# Fatigue life of a simple beam

• FEAnalyst
In summary, it seems that it is not possible to calculate fatigue life for complex models analytically, based on static FEA results. However, it is possible to calculate fatigue life for a simple case of a beam subjected to bending using a simplified procedure.
FEAnalyst
TL;DR Summary
Is it possible to calculate the fatigue life of a simple beam analytically?
Hi,

some time ago I wondered if it's possible to calculate fatigue life (number of cycles to failure) for complex models analytically, based on static FEA results: https://www.physicsforums.com/threa...culations-based-on-static-fea-results.994264/

Unfortunately, it seems that it's not doable. However, now I would like to perform such calculations for a simple case of a beam subjected to bending. Let's assume that the beam is simply-supported and has uniformly distributed load (UDL) acting on it. Let's assume that the beam is 1 m long, has square cross-section (40x40 mm) and is made of steel. Force resultant of applied UDL is 8000 N. Thus the maximum stress is around 94 MPa. I used bilinear stress-life curve approximation with 2 data points: transition (stress: 200 MPa, life: 1000 cycles) and endurance (stress: 75 MPa, life: 100000 cycles). Direct reading of fatigue life for stress of 93.75 MPa gives the following result (interpolated linearly): 85150 cycles to failure.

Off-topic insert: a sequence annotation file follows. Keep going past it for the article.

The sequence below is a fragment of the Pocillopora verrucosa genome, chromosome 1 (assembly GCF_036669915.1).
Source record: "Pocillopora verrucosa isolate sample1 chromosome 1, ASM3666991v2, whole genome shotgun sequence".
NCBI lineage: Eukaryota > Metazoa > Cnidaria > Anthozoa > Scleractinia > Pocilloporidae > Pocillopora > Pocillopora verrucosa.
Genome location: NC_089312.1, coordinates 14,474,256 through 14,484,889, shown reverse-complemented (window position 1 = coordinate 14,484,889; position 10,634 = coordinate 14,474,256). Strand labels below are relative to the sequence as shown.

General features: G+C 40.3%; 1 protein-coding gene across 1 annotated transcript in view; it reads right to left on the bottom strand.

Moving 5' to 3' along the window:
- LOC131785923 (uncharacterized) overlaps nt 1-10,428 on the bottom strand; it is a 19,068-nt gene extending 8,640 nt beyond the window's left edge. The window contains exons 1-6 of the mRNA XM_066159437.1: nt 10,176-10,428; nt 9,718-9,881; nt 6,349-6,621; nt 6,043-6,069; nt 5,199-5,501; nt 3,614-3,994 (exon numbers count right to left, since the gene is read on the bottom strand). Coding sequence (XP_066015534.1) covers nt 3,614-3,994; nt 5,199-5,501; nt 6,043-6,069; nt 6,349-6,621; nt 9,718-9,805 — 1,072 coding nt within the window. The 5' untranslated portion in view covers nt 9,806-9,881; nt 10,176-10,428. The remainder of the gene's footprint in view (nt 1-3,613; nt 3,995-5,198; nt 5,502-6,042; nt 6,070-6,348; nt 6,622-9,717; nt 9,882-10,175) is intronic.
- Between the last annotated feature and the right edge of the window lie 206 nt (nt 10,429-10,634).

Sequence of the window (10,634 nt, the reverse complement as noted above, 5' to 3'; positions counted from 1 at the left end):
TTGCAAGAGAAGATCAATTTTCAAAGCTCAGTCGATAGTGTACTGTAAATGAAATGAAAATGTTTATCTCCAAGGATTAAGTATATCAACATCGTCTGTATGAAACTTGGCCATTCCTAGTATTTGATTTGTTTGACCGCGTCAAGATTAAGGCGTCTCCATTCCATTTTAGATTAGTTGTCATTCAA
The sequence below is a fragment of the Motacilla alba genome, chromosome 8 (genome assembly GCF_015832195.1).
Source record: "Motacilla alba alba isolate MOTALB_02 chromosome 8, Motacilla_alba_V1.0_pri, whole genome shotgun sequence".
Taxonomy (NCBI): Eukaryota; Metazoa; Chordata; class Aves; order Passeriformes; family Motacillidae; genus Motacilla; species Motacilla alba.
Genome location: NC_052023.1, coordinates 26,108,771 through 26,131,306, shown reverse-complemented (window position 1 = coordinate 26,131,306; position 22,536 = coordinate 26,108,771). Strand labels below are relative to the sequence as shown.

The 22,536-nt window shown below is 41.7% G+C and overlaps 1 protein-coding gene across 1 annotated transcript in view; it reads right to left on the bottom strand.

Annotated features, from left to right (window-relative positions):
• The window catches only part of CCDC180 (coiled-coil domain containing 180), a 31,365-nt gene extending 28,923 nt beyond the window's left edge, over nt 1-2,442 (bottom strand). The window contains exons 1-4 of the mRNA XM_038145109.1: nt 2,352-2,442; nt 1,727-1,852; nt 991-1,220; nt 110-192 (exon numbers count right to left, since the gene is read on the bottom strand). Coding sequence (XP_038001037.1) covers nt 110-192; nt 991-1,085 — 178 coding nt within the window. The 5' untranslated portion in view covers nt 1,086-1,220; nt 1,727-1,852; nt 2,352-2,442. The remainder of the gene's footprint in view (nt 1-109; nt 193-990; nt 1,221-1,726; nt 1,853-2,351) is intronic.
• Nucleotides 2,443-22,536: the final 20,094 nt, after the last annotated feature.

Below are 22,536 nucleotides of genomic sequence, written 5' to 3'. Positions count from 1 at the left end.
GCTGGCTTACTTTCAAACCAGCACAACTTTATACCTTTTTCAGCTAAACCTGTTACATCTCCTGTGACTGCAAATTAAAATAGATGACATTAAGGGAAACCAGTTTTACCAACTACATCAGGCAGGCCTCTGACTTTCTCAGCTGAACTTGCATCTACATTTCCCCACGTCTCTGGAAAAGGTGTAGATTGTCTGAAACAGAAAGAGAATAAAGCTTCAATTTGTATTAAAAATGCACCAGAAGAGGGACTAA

I performed a numerical analysis in SolidWorks Simulation to check this. Static stress result is correct but the result of fatigue simulation is around 40000 cycles to failure. What may cause the difference ? Does it mean that it's not possible to calculate faitgue life even in such a simple case ? Or maybe I should use different approach than simply reading from stress-life curve ? I'll just add that mean stress effect wasn't included here (because I assumed fully-reversed loading) and that I enabled fatigue calculation based on von Mises stress (instead of stress intensity) in SolidWorks Simulation. I also specified 1000000 as the number of cycles for this study.

You should research the standard fatigue test using an R.R. Moore machine. This is the way most fatigue data is acquired.

I think the short answer to your question is simply "no." There is always some scatter in fatigue data due to small imperfections in the material, the specimen geometry, and the test process.

These factors could make the analytical results inaccurate when compared with real life experiments. But what about the comparison with finite element analysis ? Numerical simulation software uses the same input data (stress-life curve) and in this case it doesn't apply any advanced techniques such as mean stress correction. So how does it calculate the fatigue life and why couldn't it be done analytically?

Well, I really don't know. After all, you are the FEAnalyst, not me. It would seem logical that anything that can be done in a finite number of computer steps could also be done (in principle) with a finite number of pencil and paper steps. Someone who does FEA would surely know how that works, I would think.